Monday, 10 December 2012

Catholic teaching is not determined by opinion polls...

Pope Benedict XVI made an important defense of tradition on Friday, in a speech that denounced the fake versions of the 'sensus fidelium' (sense of the faithful) so often claimed as the justification for their views by liberals.

The apostolic tradition

One of the more insidious of the liberal assaults on the Church is the claim that the Church should listen to public opinion in determining its practice and beliefs.

The traditional view, repeated over and over again by the current Pope, is that neither the Pope nor anyone else in the Church has the authority to change or 'update' its teachings, certain aspects of the liturgy, and certain practices.

There are, of course, some things that can be changed - but not those divinely instituted traditions that were entrusted to the Apostles and have been handed down through their successors.

Up until Vatican II, the Church clearly differentiated between those things that couldn't be changed, namely the divinely instituted commands of Our Lord (such as the ban on divorce) and divine commands made known to us through the Apostles, on the one hand; and ecclesial traditions (some of which can be traced back to the Apostles) ,which in theory at least, can be changed.  The current Catechisms distinction between big 'T' Traditions (which can't be changed), and small t traditions that can, rather blurs over and makes fuzzier the careful categories previously used, but can (with some effort) be construed to mean essentially the same thing.

The protections accorded to tradition

What protects those divinely mandated Traditions?

First and foremost the Magisterium.

But also of course, the 'sensus fidelium' that causes the people to cry out when those in authority become infected by heresy, such as the layman Eusebius who yelled out objecting to the assertion that Our Lady was not the Mother of God in the middle of a sermon given by the Patriarch Nestorius of Constantinople around 420 (yep I always loved that particular example, tempted as I've been on occasion to yell out in the middle of certain sermons!).

The liberals seem to view the sensus fidelium as working like a kind of opinion poll.  Indeed, Cath Blog not very long ago even ran a piece recently urging 'catholics' to embrace the cafeteria!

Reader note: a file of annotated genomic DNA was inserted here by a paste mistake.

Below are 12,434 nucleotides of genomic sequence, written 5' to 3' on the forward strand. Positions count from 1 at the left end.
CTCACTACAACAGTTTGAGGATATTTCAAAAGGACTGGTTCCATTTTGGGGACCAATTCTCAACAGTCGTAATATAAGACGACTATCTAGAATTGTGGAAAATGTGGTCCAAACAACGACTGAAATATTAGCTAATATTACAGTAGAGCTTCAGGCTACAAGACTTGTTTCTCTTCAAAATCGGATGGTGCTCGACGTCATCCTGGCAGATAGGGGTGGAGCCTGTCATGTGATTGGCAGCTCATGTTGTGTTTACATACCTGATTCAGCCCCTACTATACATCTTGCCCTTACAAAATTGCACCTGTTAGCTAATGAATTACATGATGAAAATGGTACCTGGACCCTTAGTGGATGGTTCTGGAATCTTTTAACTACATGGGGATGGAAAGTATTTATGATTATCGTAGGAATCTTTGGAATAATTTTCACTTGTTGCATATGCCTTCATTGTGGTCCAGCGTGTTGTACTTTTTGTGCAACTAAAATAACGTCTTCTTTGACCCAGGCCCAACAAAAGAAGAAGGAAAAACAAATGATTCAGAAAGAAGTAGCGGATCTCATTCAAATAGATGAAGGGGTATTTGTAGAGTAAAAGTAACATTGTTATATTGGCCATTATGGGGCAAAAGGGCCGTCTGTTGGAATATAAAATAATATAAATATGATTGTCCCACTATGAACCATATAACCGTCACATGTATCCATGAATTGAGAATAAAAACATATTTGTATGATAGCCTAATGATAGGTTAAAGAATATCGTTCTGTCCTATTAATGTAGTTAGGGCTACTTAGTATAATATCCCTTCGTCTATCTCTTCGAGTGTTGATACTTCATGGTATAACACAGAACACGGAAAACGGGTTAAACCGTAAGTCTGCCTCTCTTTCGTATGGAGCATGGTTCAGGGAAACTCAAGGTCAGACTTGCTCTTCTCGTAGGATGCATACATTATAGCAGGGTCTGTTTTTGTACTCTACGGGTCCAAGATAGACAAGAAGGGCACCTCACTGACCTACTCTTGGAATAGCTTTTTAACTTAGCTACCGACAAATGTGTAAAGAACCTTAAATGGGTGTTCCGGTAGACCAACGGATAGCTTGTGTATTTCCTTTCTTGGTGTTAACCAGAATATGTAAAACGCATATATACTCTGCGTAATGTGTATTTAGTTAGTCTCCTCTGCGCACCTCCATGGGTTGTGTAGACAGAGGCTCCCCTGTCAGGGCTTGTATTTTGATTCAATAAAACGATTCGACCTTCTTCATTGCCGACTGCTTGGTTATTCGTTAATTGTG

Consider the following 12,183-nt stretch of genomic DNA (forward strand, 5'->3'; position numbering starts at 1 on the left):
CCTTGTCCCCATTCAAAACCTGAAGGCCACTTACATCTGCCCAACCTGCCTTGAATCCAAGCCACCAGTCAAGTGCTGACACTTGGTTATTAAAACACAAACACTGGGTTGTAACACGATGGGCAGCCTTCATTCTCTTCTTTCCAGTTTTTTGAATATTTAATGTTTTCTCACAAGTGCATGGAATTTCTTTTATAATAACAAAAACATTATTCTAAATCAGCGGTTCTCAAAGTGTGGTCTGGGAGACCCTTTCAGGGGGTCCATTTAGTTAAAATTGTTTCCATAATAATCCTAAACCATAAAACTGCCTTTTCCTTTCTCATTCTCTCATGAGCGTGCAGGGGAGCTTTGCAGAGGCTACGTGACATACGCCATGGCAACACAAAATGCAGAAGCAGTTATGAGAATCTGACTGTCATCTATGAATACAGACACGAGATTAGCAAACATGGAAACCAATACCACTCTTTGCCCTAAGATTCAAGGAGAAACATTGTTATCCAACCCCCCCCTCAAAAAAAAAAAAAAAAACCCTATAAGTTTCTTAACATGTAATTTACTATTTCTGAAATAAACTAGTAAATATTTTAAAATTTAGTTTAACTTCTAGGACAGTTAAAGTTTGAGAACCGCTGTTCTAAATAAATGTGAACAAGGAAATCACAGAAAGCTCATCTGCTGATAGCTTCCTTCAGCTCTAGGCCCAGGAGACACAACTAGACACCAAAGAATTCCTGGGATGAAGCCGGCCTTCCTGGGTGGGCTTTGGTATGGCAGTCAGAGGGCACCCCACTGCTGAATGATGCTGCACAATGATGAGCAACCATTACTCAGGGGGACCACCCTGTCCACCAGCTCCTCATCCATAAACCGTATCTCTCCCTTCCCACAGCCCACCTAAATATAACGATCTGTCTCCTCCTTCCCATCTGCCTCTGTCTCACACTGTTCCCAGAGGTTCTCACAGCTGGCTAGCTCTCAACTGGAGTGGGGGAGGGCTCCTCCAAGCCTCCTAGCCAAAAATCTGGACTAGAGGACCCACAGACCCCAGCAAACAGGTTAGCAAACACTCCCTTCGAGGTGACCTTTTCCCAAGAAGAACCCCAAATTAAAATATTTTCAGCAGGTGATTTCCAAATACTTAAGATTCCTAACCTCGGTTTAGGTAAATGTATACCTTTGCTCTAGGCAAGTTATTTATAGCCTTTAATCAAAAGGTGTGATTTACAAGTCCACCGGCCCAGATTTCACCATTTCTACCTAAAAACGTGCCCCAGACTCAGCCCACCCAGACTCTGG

So its good to see Pope Benedict XVI come out with a strong, corrective statement on just what constitutes the genuine 'sensus fidelium' in a speech to the International Theological Commission.  Here is the key section:

"Among the criteria of Catholic theology, the document mentions the attention that theologians must pay to sensus fidelium. It is very useful that your Commission has also focused on this issue which is of particular importance for the reflection on the faith and life of the Church. The Second Vatican Council, while confirming the specific and irreplaceable role of Magisterium, stressed, however, that the whole People of God participates in Christ's prophetic office, thus fulfilling the inspired desire expressed by Moses, " If only all the people of the LORD were prophets! If only the LORD would bestow his spirit on them! "(Num 11:29). 

The Dogmatic Constitution Lumen Gentium thus teaches us on the subject: “The entire body of the faithful, anointed as they are by the Holy One,(111) cannot err in matters of belief. They manifest this special property by means of the whole peoples' supernatural discernment in matters of faith when "from the Bishops down to the last of the lay faithful" they show universal agreement in matters of faith and morals. "(n. 12). This gift, the sensus fidei, constitutes in the believer a kind of supernatural instinct that has a connatural life with the same object of faith. It is a criterion for discerning whether or not a truth belongs to the deposit of the living apostolic tradition. It also has a propositional value because the Holy Spirit does not cease to speak to the Churches and lead them to the whole truth. 

Today, however, it is particularly important to clarify the criteria used to distinguish the authentic sensus fidelium from its counterfeits. In fact, it is not some kind of public opinion of the Church, and it is unthinkable to mention it in order to challenge the teachings of the Magisterium, this because the sensus fidei can not grow authentically in the believer except to the extent in which he or she fully participates in the life of the Church, and this requires a responsible adherence to her Magisterium."

2 comments:

Pro-Life said...

The only opinion poll in the New Testament ended in the words, "Crucify Him, Crucify Him" (St. Luke 23:21). Let us not make the same mistake as the crowd, and prefer the king of this world, Caesar, rather than Our Lord Jesus Christ, the King of the universe (cf St. John 19:15)

Iowa Mike said...

http://www.catholicregister.org/component/k2/item/15530-catholic-beliefs-are-not-open-to-popular-vote-pope-says

This says it all......It's Official.....the progressives and relativists are tossing hissy fits all over the place. This is totally fantastic.